Good-bye Tumblr, hello Svbtle.
When “Invitation to Svbtle” showed up in my Inbox, I did a little happy dance in my living room.
My quiet return to blogging after many years happened last Fall, on Tumblr. I purchased a theme that I really liked, and got comfortable with the WYIWYG editing environment there. I did my best to embrace the constraints and get into the flow of things by following some interesting folks and watching how they used the platform.
I admit that I was hoping that the Tumblr social graph would bring some new readers. I quickly realized that there was no golden goose. Most of the Tumblr sites that get thousands of likes and reblogs are run by attractive young women with disproportionate numbers of lurker followers, or genuinely funny themed blogs that people love to send to friends.
It’s also fair to say that the generally technical topics I write about are just not a good fit for Tumblr’s culture.
At any rate, as soon as Svbtle was announced, it seemed like a platform that I could get behind. Minimalist design, impressive company and an editorial strategy. Sign me the fuck up!
Yes, it’s a bit exclusive. I’m proud to be amongst great writers that I respect, and I feel like I’m part of a club. I promise I won’t let it go to my head. Mostly, I’m just happy that people seem to enjoy the things I write about.
Making the move
Getting set up on Svbtle was easy. In addition to entering my domain name I was asked to pick an icon from The Noun Project and an accent colour. I chose a Hasselblad camera and “Elle Etait Belle”, which was the most popular green on ColourLovers.
I then back-posted 4-5 recent posts from my Tumblr blog. I had to copy the body text and convert it to Markdown. This meant manually going through each post and applying all of the hyperlinks, bolding, lists and images. Svbtle allows you to drag an image file into the markup editor, and it will upload the file to a CDN and insert the appropriate Markdown directive to link to it automatically. Cool!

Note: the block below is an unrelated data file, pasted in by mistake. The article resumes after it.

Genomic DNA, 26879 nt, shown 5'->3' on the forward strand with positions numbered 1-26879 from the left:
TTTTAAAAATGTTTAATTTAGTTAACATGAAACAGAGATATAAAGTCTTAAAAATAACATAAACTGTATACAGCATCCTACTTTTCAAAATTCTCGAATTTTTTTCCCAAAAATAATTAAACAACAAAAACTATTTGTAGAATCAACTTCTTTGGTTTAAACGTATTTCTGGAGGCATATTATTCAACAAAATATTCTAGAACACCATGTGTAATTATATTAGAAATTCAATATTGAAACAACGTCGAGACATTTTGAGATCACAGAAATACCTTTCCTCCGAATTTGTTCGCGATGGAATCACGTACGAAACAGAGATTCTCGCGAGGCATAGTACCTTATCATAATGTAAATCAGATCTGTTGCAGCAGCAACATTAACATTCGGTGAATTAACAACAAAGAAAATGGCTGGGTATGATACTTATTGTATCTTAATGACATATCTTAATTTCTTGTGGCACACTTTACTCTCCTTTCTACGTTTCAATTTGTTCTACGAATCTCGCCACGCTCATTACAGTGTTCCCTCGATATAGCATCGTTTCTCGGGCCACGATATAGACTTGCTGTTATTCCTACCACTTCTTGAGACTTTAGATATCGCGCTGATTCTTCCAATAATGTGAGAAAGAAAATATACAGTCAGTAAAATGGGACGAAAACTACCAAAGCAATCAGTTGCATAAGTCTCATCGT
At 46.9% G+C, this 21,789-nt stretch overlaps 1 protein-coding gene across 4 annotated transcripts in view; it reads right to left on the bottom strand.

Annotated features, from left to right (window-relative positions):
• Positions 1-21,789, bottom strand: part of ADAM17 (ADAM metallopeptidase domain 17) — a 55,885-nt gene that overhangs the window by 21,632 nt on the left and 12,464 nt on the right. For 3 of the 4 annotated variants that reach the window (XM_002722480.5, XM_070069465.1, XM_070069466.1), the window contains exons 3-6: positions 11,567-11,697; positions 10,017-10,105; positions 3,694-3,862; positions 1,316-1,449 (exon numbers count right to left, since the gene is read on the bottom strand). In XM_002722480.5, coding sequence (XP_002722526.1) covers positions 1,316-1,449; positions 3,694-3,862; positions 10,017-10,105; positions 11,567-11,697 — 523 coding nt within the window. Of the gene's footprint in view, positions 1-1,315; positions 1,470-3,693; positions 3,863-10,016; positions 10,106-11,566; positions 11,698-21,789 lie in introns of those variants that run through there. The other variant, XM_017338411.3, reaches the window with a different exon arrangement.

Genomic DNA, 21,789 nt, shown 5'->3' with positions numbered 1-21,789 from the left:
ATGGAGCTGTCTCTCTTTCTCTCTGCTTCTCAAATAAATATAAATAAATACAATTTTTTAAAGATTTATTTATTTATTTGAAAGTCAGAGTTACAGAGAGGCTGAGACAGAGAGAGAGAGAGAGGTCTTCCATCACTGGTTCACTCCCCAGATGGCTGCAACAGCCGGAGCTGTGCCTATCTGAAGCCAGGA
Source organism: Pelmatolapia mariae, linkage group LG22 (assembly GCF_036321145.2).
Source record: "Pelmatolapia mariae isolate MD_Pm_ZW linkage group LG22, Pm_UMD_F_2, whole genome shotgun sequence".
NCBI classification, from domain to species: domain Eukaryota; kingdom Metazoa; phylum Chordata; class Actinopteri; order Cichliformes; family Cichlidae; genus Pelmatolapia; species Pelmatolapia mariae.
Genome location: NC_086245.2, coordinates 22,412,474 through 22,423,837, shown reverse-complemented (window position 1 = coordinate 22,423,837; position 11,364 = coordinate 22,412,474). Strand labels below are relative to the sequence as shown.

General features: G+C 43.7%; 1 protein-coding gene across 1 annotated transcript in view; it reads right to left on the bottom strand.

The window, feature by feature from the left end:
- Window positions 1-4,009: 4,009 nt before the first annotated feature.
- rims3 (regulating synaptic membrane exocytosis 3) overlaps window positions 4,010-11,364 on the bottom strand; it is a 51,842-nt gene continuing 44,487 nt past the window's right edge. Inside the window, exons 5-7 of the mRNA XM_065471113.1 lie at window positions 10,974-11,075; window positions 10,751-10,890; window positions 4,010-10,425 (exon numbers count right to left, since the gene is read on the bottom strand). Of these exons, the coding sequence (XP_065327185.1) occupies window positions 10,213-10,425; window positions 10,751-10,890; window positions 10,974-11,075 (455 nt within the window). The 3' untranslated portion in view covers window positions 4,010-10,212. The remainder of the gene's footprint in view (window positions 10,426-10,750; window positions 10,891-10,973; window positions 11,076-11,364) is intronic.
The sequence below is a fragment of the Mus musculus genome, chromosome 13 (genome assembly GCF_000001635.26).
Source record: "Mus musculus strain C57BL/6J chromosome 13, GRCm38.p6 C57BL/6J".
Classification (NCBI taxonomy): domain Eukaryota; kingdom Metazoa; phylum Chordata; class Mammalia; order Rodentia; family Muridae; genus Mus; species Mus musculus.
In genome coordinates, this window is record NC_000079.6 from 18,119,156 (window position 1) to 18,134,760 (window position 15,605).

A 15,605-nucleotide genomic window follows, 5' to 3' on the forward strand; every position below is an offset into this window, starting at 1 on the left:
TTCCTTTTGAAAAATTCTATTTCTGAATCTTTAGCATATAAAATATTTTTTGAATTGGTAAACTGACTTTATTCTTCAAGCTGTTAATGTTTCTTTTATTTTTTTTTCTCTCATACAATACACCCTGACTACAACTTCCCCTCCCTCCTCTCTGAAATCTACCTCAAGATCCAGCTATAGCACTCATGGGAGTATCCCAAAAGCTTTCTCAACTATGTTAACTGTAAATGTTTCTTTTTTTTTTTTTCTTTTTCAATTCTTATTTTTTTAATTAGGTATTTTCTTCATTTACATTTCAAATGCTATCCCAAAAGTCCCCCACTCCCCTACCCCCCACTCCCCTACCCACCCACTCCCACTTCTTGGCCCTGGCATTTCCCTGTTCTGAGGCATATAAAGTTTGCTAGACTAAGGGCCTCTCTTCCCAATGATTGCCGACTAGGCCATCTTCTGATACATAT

I set the dates back to the same minute they’d been posted on Tumblr, and verified that the vanity URLs were the same.
Of course, I didn’t want to cut over the DNS A records to the new site until the conversion was done, so I had to resort to putting an entry into my /etc/hosts and having Safari open. This made previewing my conversions really difficult, because of course Svbtle is trying to load things up with my domain name which is still pointing to Tumblr. Changes to the way Mac OS 10.8 handle DNS cache flushing (short version: not well at all) made this a really tedious process, but I lived to tell the tale.
Eventually I pushed a new DNS zone update for my domain, and well, here we are.
The best for last
The main reason that I wrote this post was to share something that I thought was really great about my experience with Svbtle so far.
I realized early on that maintaining permanent URIs on my old posts was important to me. Broken links hurt the web, and even though I’m not an A-list blogger (yet!) I am a conscientious web citizen and I wanted to do the right thing.
Tumblr uses a URL format that looks like:
Svbtle prefers a simpler:
This is because Tumblr supports reading posts on tumblr.com, and there’s nothing preventing two or more people from having the same vanity URL. The number scheme ensures that there won’t ever be a namespace collision.
Unsurprisingly, Svbtle does not allow writers to set up a vanity url that includes forward-slash symbols. Prepared for defeat, I emailed Dustin Curtis and told him what I was up against. I suggested that perhaps he could add the ability to set up some manual redirects. It wasn’t a particularly good solution, as it would probably introduce all sorts of problems down the road.
I didn’t really expect to hear back.
Several minutes later Dustin let me know that he had implemented a site-wide check that would test for a Tumblr-style URL scheme. Instead of returning a 404 Not Found, it would intercept the URL and issue a 301 Permanently Moved header that pointed to the Svbtle-style URL. All modern browsers silently redirect visitors to the correct location without any user interaction.
Aside from being grateful to Dustin for removing a blocker for me to use his service, I am struck by how awesome it is to feel I am a part of something made by real people. Knowing that those people are willing and able to take action on good ideas when they get them is a great feeling.
I’m so happy to be here.